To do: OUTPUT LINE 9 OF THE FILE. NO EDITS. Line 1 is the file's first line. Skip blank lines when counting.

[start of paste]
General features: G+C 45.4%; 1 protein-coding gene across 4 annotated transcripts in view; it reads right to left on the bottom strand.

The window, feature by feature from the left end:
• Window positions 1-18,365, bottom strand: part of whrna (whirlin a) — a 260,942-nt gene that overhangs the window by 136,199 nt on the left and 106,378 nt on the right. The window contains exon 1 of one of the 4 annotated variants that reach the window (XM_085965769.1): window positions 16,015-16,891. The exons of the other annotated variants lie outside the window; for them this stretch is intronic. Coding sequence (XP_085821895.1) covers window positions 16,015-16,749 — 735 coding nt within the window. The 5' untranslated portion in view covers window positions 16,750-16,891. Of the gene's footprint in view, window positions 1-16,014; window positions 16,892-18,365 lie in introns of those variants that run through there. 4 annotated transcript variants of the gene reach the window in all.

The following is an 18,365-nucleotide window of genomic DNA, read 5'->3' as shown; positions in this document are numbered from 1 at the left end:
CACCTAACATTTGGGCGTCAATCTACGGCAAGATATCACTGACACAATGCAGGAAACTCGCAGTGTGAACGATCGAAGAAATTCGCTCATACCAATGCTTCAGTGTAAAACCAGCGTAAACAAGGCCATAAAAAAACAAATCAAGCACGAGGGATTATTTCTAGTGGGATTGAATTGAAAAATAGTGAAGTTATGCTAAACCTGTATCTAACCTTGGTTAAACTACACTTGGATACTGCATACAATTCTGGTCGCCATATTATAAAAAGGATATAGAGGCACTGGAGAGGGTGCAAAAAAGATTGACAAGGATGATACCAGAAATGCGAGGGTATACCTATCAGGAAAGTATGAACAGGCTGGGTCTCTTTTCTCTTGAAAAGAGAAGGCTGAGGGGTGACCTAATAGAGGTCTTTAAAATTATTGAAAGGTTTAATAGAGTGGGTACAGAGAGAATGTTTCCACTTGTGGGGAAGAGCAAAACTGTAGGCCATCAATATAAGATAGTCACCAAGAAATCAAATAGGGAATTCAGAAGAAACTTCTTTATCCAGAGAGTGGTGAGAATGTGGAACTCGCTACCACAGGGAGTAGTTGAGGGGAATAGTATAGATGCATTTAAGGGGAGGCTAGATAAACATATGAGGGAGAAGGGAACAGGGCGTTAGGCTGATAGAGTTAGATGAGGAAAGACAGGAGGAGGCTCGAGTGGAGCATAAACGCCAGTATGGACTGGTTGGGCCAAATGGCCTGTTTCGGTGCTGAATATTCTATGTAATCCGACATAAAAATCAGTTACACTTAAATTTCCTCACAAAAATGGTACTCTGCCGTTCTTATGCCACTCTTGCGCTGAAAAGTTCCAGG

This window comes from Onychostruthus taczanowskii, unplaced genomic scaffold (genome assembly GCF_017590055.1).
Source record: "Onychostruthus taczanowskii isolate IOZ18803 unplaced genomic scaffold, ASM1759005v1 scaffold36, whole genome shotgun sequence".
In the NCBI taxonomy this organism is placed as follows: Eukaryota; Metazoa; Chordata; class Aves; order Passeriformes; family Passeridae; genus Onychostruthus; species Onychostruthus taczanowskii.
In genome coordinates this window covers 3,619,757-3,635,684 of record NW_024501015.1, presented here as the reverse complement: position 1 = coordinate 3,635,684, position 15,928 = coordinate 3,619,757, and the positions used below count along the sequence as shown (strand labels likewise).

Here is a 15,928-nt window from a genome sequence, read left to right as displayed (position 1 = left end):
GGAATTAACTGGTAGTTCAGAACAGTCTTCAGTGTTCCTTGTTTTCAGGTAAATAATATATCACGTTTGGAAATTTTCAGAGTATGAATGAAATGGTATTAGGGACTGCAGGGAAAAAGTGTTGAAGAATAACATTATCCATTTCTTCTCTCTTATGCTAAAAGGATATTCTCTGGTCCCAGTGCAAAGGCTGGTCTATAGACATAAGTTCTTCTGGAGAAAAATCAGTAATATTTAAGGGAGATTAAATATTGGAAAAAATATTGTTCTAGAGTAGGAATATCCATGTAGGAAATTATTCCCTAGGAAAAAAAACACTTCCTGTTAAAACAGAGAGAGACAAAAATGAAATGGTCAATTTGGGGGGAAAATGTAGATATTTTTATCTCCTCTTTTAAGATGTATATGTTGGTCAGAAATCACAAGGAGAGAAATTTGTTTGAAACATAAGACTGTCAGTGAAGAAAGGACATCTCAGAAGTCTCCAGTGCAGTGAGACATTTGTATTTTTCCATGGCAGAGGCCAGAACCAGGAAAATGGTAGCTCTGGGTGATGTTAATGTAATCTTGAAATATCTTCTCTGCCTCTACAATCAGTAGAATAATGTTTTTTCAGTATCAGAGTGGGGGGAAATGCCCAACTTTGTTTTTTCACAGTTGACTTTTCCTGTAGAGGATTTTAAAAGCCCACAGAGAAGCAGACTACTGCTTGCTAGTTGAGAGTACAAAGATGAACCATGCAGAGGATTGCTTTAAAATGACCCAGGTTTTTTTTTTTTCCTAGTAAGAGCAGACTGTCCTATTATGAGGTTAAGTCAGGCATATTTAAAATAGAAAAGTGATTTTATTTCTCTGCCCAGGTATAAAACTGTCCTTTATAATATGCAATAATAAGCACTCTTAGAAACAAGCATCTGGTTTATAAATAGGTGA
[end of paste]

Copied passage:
In genome coordinates this window covers 3,619,757-3,635,684 of record NW_024501015.1, presented here as the reverse complement: position 1 = coordinate 3,635,684, position 15,928 = coordinate 3,619,757, and the positions used below count along the sequence as shown (strand labels likewise).